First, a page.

Eigen Innovations has successfully deployed its smart module for an automotive customer. More specifically, the module and FLIR cameras are set up on a car assembly line to detect problems with the rear window defogger. In the assembly line, the defogger is turned on and a FLIR A-Series thermal imaging camera is used to check whether the heater bands are working fine.
“Normally in an automation setup, the parts that need to be controlled have a fixed position. In this case however, you need to wait until the car comes into view. That’s why the algorithms integrated in our module need to determine the position of the car first.”
Another example is outdoor monitoring of sulfur piles. In order to prevent self-combustion of sulfur, FLIR cameras are used to look for hot spots indicating a looming fire. Eigen’s Smart Module is specifically useful here for improving the detection performance and to reduce the number of ‘false positives’, e.g. when heat is detected in case of birds flying by. The Eigen Smart Module can train the data to see whether the camera is looking at a bird, a loader truck, or an actual fire.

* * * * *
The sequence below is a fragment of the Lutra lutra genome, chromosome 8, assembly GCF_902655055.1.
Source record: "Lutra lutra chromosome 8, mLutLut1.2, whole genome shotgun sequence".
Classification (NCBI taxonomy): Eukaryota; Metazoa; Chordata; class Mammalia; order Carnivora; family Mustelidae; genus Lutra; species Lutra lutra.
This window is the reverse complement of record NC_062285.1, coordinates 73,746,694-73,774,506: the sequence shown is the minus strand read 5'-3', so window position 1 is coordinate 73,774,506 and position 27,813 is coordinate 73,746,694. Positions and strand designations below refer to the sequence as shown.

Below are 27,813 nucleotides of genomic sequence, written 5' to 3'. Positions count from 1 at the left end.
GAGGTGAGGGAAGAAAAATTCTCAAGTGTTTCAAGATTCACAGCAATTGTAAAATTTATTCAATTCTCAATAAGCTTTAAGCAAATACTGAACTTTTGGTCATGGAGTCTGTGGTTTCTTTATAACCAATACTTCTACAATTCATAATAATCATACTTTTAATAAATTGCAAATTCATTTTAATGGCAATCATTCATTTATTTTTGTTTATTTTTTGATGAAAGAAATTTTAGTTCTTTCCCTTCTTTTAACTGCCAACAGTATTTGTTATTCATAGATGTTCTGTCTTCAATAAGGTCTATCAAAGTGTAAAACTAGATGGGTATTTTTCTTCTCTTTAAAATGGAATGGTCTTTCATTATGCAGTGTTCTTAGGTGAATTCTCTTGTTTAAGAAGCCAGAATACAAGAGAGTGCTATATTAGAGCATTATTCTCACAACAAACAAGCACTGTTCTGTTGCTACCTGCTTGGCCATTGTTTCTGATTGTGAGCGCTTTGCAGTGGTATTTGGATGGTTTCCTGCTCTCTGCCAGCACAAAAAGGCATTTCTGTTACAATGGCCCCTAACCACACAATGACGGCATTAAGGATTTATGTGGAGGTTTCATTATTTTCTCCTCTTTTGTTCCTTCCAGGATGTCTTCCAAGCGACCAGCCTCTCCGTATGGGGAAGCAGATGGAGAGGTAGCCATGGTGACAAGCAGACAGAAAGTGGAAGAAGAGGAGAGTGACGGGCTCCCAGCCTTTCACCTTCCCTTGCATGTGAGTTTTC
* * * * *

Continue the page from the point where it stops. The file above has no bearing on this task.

The EIGEN module and FLIR thermal cameras can be used for a variety of automation applications, including parts manufacturing, pulp and paper, food processing, fire prevention and condition monitoring. Left: monitoring cheese quality, right: detecting spontaneous combustion in waste bunkers
FLIR A-Series: powerful and cost-effective
Having installed multiple Smart Modules already, Scott Everett is very happy with its choice for FLIR, more specifically with FLIR’s A-Series cameras. “We are especially fond of the FLIR A65 and its beautiful high-resolution images. It is impressive how something so powerful can be built so small.”
“With the current price level of the FLIR A35 and FLIR A65 for example, you can now easily include three to four cameras in an installation. Even though it is a cost-effective solution, the FLIR A-Series camera can replace a conventional line scanner application. The difference is that a FLIR camera is not only scanning one line, it is presenting a complete image.”
The A-Series cameras use the GigE Vision standard, which allows for fast image transfer using low cost standard cables even over long distances. With GigE Vision, hardware and software from different vendors can interoperate seamlessly over GigE connections.
The A-Series is also very robust and can be used for monitoring applications in harsh environments.
Ready for the Internet of Things
“In our line of work, there is much talk about the industrial internet, or the Internet of Things, where complex machinery is connected with networked sensors and software,” says Scott Everett. “Of course, when you want to use all of this sensor data to its full potential, you need to have qualitative sensors that deliver qualitative data in the first place. In that respect, I believe that FLIR and Eigen Innovations are facing a very exciting and promising future.”